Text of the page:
Postal Service extends food drive until Friday

February 20, 1994|By Robert Hilson | Robert Hilson,Sun Staff Writer

Citing weather that prevented postal carriers from delivering fliers touting its annual food drive for the hungry, the U.S. Postal Service has extended the drive until Friday with the hopes of nearly doubling last year's food totals.

"We're well off the pace. The weather was such a setback for everybody," said Richard W. Rudez, manager for customer service and sales at the Baltimore district office. "I think people are coming out of hibernation."

The third annual food drive -- during which residents give nonperishable food to letter carriers on their daily rounds -- was scheduled for last week, but many Marylanders were unaware of the effort.

Larry Adam, founder of Harvest For The Hungry and organizer of the food drive, said customers were to receive fliers that announced the drive the week before it was set to begin.

But that was the week snow and ice storms disrupted mail delivery in many parts of the state.

Although some food was collected last week, the totals were much lower than expected.

"If they can't deliver the mail, then they can't deliver the fliers," Mr. Adam said. "They just couldn't get out in certain locations. The public will respond if they know about it and don't have to fight the elements. We just got a bad break with the weather."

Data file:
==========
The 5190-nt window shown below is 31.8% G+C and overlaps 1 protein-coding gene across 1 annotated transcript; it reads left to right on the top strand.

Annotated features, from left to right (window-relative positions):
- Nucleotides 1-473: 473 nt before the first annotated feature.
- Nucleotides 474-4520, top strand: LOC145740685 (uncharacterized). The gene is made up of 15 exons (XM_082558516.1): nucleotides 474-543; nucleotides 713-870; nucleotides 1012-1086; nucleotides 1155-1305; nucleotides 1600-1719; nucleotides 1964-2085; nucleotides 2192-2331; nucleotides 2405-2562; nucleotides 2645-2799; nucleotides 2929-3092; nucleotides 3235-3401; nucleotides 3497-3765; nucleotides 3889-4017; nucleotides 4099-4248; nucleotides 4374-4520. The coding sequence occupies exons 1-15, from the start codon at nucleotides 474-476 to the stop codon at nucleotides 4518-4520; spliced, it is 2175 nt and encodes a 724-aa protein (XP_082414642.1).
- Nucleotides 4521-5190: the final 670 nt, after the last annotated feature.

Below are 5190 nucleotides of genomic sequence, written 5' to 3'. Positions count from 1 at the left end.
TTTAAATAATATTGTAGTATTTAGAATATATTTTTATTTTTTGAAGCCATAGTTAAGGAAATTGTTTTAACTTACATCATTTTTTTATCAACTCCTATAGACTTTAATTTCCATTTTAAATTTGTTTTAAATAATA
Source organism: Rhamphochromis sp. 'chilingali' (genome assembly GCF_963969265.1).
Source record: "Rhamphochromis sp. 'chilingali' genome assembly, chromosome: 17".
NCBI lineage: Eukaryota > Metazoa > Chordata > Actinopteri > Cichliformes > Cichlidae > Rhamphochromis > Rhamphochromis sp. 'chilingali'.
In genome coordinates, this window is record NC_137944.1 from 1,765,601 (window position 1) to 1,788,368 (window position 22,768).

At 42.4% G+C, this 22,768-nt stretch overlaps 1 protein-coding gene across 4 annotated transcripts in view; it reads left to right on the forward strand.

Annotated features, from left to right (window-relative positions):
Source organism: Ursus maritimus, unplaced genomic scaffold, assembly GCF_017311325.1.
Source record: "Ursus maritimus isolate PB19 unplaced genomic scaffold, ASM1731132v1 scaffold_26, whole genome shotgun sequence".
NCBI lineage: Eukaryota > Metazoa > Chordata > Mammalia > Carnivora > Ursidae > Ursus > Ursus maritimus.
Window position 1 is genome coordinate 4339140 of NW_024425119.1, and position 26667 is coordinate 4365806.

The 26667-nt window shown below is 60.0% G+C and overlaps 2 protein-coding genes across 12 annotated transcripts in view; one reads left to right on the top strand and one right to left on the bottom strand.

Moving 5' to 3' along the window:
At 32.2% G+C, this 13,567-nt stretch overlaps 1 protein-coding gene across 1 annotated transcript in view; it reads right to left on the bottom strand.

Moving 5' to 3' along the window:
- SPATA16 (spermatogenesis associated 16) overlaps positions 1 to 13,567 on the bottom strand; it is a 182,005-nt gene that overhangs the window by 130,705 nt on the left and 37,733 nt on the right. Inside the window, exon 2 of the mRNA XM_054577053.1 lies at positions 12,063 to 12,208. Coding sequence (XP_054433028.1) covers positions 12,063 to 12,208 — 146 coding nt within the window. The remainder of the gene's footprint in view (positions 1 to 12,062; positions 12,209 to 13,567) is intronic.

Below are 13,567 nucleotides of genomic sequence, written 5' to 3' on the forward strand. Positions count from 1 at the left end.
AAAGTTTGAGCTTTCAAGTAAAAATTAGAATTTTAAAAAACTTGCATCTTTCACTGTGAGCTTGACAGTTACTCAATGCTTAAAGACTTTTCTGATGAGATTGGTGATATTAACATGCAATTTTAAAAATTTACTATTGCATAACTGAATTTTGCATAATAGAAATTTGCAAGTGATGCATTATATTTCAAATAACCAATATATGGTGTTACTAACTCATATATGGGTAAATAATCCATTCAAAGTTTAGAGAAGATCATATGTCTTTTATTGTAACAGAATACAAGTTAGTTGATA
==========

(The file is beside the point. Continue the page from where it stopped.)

The goal for the drive in Maryland and the District of Columbia is 1 million pounds of food. The District did not have a food drive last year, but more than 600,000 pounds was collected in Maryland last year.

By the end of last week, the statewide totals were woefully low, Mr. Adam said.

In Anne Arundel County, only 2,500 pounds had been collected compared with more than 67,000 pounds last year; Carroll County had 2,100 pounds compared with 11,500 last year; and Howard County had 1,700 pounds compared with more than 20,000 last year.

At the Maryland Food Bank, which combines the totals from drives in Baltimore and Baltimore County, 50,000 pounds had been collected, compared with more than 260,000 last year.

"We've always raised thousands of pounds more," Mr. Adam said. "This is very low, and everybody is just shaking their heads."

In addition to having food picked up by letter carriers, donations may be taken to any branch post offices in the state.

Wayne Flickinger, marketing manager for the Maryland Food Bank Inc., said about 20 percent of the food collected is surplus or has incorrect labels and is donated by companies.

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